Emotional Guilt in Nathaniel Hawthorne´s The Minister´s Black Veil

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Nathaniel Hawthorne's The Minister’s Black Veil is a story of guilt, humility, sin, hypocrisy, love, compounded emotional stability and trials of life. It is a work of gothic literary art that describes the complexity of emotions and the psychological give and take that takes place when processing and dealing with any human emotion. The gothic writing style Hawthorne uses in The Minister's Black Veil makes it easy for him to focus on one main emotion: guilt. Hawthorne is no stranger to guilt, a huge reason why he discusses its nature so much. The Hawthorne families, formally known as Hathorne, were involved in the Salem Witch Trials and have carried the shame and guilt of their families decisions through generations. Throughout this story,…show more content…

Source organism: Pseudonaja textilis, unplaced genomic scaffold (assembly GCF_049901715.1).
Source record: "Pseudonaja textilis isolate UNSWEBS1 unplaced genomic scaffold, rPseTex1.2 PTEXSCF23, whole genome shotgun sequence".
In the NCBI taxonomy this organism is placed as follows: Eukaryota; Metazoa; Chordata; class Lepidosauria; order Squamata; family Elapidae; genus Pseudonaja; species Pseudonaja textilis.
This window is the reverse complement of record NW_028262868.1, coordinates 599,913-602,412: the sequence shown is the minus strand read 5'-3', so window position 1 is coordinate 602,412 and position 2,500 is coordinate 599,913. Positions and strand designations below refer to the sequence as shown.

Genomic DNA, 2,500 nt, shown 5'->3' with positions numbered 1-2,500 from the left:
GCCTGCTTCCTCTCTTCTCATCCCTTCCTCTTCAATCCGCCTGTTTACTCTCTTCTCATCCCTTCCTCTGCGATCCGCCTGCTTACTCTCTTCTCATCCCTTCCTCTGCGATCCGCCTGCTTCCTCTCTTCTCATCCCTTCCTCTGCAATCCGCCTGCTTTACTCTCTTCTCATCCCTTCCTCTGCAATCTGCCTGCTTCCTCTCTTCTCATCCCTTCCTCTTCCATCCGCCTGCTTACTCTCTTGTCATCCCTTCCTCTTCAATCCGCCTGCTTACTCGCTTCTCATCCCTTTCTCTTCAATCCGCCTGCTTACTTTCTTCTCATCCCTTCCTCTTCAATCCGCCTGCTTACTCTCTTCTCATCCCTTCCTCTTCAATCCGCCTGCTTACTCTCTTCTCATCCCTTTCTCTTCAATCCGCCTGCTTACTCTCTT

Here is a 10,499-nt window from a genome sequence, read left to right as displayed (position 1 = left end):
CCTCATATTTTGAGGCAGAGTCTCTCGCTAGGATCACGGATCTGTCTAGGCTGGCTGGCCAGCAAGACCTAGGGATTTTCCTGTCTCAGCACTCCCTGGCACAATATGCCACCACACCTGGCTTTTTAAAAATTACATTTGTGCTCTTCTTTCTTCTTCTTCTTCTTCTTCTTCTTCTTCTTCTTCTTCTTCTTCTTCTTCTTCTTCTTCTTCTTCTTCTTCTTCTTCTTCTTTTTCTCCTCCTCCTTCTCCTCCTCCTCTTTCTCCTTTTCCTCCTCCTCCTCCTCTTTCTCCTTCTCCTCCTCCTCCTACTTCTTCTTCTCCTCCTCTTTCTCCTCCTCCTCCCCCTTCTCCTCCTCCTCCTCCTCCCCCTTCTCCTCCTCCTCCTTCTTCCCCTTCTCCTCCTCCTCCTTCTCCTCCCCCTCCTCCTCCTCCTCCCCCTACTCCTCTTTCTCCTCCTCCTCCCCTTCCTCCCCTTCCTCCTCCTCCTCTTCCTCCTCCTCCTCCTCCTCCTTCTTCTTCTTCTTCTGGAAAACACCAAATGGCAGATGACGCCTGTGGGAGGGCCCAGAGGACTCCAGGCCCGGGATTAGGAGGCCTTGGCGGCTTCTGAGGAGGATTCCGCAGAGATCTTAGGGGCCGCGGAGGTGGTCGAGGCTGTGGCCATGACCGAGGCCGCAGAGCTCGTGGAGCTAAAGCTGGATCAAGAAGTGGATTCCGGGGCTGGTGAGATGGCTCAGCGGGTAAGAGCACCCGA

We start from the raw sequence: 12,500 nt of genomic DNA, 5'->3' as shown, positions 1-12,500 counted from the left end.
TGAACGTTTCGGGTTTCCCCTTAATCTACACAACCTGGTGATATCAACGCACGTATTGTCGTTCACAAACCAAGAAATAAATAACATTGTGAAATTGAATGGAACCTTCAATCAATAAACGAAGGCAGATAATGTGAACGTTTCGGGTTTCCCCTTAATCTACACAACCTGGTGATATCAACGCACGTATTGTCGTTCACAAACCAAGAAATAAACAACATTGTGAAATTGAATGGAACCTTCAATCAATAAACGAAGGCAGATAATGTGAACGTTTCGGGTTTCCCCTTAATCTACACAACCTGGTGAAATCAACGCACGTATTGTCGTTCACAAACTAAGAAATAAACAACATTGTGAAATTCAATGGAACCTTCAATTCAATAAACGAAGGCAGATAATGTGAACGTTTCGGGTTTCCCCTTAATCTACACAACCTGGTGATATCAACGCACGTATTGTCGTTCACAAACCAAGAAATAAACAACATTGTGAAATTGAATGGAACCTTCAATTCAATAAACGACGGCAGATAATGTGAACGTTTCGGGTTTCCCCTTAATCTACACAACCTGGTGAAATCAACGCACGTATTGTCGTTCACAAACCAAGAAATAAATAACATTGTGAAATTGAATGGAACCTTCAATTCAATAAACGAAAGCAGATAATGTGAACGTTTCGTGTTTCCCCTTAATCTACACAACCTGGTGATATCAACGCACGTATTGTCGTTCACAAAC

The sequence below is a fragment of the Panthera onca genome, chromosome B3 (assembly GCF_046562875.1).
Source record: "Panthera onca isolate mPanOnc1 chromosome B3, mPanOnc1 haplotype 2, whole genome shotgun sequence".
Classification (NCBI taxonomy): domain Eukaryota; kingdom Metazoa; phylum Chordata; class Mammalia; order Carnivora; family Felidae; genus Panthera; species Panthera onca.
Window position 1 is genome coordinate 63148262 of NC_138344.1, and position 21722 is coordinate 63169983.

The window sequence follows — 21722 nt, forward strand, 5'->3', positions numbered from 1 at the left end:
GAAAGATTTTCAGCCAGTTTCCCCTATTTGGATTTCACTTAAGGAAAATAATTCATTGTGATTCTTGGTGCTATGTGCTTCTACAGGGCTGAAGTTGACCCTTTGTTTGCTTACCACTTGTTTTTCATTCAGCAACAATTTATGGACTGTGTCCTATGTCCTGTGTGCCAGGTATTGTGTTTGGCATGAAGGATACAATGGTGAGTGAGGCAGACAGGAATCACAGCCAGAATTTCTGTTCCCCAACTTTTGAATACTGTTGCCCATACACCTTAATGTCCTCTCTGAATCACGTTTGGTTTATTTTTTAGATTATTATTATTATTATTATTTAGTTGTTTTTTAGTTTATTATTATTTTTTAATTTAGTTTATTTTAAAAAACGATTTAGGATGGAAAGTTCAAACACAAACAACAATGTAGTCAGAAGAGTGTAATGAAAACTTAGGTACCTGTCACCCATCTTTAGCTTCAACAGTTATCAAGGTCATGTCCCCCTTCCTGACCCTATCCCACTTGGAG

Hooper.
The use of a minister as the main character is especially significant throughout this gothic story. In literary symbolism, a minister is applied as a symbol of light, happiness and peace. Hawthorne takes this symbol and instead transforms Hooper into a representation of distress and obscurity. The rumor “Our parson has gone mad!” (2432), becomes the general consensus of the surrounding community. In this specific condemnation Hawthorne skillfully uses the word ‘mad’ in this sentence to portray various contexts. Firstly, the word ‘mad’ is used to describe the mental state of the Minister but it is also applied to depiction of the condition concerning the community’s sense of ordinariness. This coincides with the public’s view that the Minister has become deranged because they assume that he is hiding his identity from the community. Secondly, the connotation of the word ‘mad’ is that the community is slowly going ‘mad’ because of the lack of knowledge of what is happening with Mr. Hooper. Hawthorne also introduces a personal response from one of the public that reads: “…I would not be alone with him for the world” (2433), which describes the mistrust of their minister that, in turn, is influencing them to become ‘mad’. A large portion of The Minister’s Black Veil that demonstrates this story is gothic is the technique

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